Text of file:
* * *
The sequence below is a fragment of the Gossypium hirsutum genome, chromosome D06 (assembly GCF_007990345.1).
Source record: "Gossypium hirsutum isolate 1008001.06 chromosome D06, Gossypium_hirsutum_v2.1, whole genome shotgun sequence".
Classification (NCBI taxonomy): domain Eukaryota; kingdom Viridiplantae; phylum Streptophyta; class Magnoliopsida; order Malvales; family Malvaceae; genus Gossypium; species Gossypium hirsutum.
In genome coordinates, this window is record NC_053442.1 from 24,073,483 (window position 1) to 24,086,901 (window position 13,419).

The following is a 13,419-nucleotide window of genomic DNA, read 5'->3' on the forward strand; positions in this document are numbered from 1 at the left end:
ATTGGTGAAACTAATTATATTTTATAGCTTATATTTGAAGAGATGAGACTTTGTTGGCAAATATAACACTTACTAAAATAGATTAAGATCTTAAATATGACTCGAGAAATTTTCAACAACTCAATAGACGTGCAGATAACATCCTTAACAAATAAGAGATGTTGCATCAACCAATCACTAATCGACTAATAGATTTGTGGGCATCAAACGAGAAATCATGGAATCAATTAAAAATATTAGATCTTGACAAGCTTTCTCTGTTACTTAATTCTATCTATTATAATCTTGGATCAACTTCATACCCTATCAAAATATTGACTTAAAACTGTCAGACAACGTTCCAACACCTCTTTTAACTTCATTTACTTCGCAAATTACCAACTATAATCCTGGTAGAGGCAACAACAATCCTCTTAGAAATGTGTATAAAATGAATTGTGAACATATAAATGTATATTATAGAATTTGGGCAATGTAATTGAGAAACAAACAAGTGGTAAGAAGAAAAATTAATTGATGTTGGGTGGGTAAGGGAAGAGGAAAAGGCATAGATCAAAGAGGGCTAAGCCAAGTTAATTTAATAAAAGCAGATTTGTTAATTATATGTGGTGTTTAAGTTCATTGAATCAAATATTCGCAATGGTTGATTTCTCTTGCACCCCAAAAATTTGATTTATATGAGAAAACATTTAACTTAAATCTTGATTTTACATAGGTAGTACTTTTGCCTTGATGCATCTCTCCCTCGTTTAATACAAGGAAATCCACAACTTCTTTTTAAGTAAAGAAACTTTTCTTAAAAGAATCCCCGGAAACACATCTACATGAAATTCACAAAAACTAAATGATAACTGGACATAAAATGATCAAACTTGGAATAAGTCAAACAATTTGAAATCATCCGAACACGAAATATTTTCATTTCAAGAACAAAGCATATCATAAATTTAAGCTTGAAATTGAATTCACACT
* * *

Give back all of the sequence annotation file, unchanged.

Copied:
The sequence below is a fragment of the Gossypium hirsutum genome, chromosome D06 (assembly GCF_007990345.1).
Source record: "Gossypium hirsutum isolate 1008001.06 chromosome D06, Gossypium_hirsutum_v2.1, whole genome shotgun sequence".
Classification (NCBI taxonomy): domain Eukaryota; kingdom Viridiplantae; phylum Streptophyta; class Magnoliopsida; order Malvales; family Malvaceae; genus Gossypium; species Gossypium hirsutum.
In genome coordinates, this window is record NC_053442.1 from 24,073,483 (window position 1) to 24,086,901 (window position 13,419).

The following is a 13,419-nucleotide window of genomic DNA, read 5'->3' on the forward strand; positions in this document are numbered from 1 at the left end:
ATTGGTGAAACTAATTATATTTTATAGCTTATATTTGAAGAGATGAGACTTTGTTGGCAAATATAACACTTACTAAAATAGATTAAGATCTTAAATATGACTCGAGAAATTTTCAACAACTCAATAGACGTGCAGATAACATCCTTAACAAATAAGAGATGTTGCATCAACCAATCACTAATCGACTAATAGATTTGTGGGCATCAAACGAGAAATCATGGAATCAATTAAAAATATTAGATCTTGACAAGCTTTCTCTGTTACTTAATTCTATCTATTATAATCTTGGATCAACTTCATACCCTATCAAAATATTGACTTAAAACTGTCAGACAACGTTCCAACACCTCTTTTAACTTCATTTACTTCGCAAATTACCAACTATAATCCTGGTAGAGGCAACAACAATCCTCTTAGAAATGTGTATAAAATGAATTGTGAACATATAAATGTATATTATAGAATTTGGGCAATGTAATTGAGAAACAAACAAGTGGTAAGAAGAAAAATTAATTGATGTTGGGTGGGTAAGGGAAGAGGAAAAGGCATAGATCAAAGAGGGCTAAGCCAAGTTAATTTAATAAAAGCAGATTTGTTAATTATATGTGGTGTTTAAGTTCATTGAATCAAATATTCGCAATGGTTGATTTCTCTTGCACCCCAAAAATTTGATTTATATGAGAAAACATTTAACTTAAATCTTGATTTTACATAGGTAGTACTTTTGCCTTGATGCATCTCTCCCTCGTTTAATACAAGGAAATCCACAACTTCTTTTTAAGTAAAGAAACTTTTCTTAAAAGAATCCCCGGAAACACATCTACATGAAATTCACAAAAACTAAATGATAACTGGACATAAAATGATCAAACTTGGAATAAGTCAAACAATTTGAAATCATCCGAACACGAAATATTTTCATTTCAAGAACAAAGCATATCATAAATTTAAGCTTGAAATTGAATTCACACT